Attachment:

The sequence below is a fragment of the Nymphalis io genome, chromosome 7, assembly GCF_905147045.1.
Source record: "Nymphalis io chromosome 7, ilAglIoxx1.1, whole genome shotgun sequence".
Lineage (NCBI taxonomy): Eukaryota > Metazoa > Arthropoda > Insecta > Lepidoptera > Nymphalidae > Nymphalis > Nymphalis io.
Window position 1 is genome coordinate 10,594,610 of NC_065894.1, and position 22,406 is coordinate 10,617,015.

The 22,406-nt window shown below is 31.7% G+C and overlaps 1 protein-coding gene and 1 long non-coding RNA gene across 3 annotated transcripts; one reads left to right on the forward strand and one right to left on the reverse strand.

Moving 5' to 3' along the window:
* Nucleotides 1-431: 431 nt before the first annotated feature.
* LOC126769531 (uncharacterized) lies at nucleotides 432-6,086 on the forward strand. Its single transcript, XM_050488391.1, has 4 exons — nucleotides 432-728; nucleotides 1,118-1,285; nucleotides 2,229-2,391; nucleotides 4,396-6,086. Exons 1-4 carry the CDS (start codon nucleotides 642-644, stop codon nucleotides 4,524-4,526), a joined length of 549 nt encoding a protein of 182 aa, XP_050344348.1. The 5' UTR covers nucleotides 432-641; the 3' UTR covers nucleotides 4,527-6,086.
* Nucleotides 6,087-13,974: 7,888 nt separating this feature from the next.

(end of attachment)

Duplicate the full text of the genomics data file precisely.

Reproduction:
The sequence below is a fragment of the Nymphalis io genome, chromosome 7, assembly GCF_905147045.1.
Source record: "Nymphalis io chromosome 7, ilAglIoxx1.1, whole genome shotgun sequence".
Lineage (NCBI taxonomy): Eukaryota > Metazoa > Arthropoda > Insecta > Lepidoptera > Nymphalidae > Nymphalis > Nymphalis io.
Window position 1 is genome coordinate 10,594,610 of NC_065894.1, and position 22,406 is coordinate 10,617,015.

The 22,406-nt window shown below is 31.7% G+C and overlaps 1 protein-coding gene and 1 long non-coding RNA gene across 3 annotated transcripts; one reads left to right on the forward strand and one right to left on the reverse strand.

Moving 5' to 3' along the window:
* Nucleotides 1-431: 431 nt before the first annotated feature.
* LOC126769531 (uncharacterized) lies at nucleotides 432-6,086 on the forward strand. Its single transcript, XM_050488391.1, has 4 exons — nucleotides 432-728; nucleotides 1,118-1,285; nucleotides 2,229-2,391; nucleotides 4,396-6,086. Exons 1-4 carry the CDS (start codon nucleotides 642-644, stop codon nucleotides 4,524-4,526), a joined length of 549 nt encoding a protein of 182 aa, XP_050344348.1. The 5' UTR covers nucleotides 432-641; the 3' UTR covers nucleotides 4,527-6,086.
* Nucleotides 6,087-13,974: 7,888 nt separating this feature from the next.